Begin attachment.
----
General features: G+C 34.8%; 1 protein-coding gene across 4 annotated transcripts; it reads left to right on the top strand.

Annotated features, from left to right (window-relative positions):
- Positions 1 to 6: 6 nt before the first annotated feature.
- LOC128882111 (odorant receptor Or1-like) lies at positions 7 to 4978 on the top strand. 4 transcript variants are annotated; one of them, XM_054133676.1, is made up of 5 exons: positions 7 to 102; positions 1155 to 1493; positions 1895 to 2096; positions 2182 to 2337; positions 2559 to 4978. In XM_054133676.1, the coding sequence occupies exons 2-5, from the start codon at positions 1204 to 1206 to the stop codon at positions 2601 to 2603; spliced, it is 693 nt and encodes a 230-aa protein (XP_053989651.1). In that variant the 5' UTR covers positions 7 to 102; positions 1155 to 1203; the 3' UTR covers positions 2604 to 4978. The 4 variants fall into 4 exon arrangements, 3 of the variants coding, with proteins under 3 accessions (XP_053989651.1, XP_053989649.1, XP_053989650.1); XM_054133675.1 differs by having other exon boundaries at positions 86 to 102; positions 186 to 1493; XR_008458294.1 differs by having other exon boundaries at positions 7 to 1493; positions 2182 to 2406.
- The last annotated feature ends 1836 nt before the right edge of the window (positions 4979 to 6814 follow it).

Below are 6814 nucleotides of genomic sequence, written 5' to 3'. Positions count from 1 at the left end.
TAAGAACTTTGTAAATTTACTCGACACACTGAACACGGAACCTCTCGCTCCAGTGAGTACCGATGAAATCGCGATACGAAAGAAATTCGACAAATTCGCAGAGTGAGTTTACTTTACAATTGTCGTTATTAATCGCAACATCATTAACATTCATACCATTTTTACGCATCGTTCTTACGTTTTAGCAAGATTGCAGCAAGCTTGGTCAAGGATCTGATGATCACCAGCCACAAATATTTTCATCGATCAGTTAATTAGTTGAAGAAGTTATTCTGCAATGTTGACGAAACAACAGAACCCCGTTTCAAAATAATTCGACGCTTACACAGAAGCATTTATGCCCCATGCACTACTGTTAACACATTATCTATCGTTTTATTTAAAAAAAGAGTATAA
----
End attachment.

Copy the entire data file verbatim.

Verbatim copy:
General features: G+C 34.8%; 1 protein-coding gene across 4 annotated transcripts; it reads left to right on the top strand.

Annotated features, from left to right (window-relative positions):
- Positions 1 to 6: 6 nt before the first annotated feature.
- LOC128882111 (odorant receptor Or1-like) lies at positions 7 to 4978 on the top strand. 4 transcript variants are annotated; one of them, XM_054133676.1, is made up of 5 exons: positions 7 to 102; positions 1155 to 1493; positions 1895 to 2096; positions 2182 to 2337; positions 2559 to 4978. In XM_054133676.1, the coding sequence occupies exons 2-5, from the start codon at positions 1204 to 1206 to the stop codon at positions 2601 to 2603; spliced, it is 693 nt and encodes a 230-aa protein (XP_053989651.1). In that variant the 5' UTR covers positions 7 to 102; positions 1155 to 1203; the 3' UTR covers positions 2604 to 4978. The 4 variants fall into 4 exon arrangements, 3 of the variants coding, with proteins under 3 accessions (XP_053989651.1, XP_053989649.1, XP_053989650.1); XM_054133675.1 differs by having other exon boundaries at positions 86 to 102; positions 186 to 1493; XR_008458294.1 differs by having other exon boundaries at positions 7 to 1493; positions 2182 to 2406.
- The last annotated feature ends 1836 nt before the right edge of the window (positions 4979 to 6814 follow it).

Below are 6814 nucleotides of genomic sequence, written 5' to 3'. Positions count from 1 at the left end.
TAAGAACTTTGTAAATTTACTCGACACACTGAACACGGAACCTCTCGCTCCAGTGAGTACCGATGAAATCGCGATACGAAAGAAATTCGACAAATTCGCAGAGTGAGTTTACTTTACAATTGTCGTTATTAATCGCAACATCATTAACATTCATACCATTTTTACGCATCGTTCTTACGTTTTAGCAAGATTGCAGCAAGCTTGGTCAAGGATCTGATGATCACCAGCCACAAATATTTTCATCGATCAGTTAATTAGTTGAAGAAGTTATTCTGCAATGTTGACGAAACAACAGAACCCCGTTTCAAAATAATTCGACGCTTACACAGAAGCATTTATGCCCCATGCACTACTGTTAACACATTATCTATCGTTTTATTTAAAAAAAGAGTATAA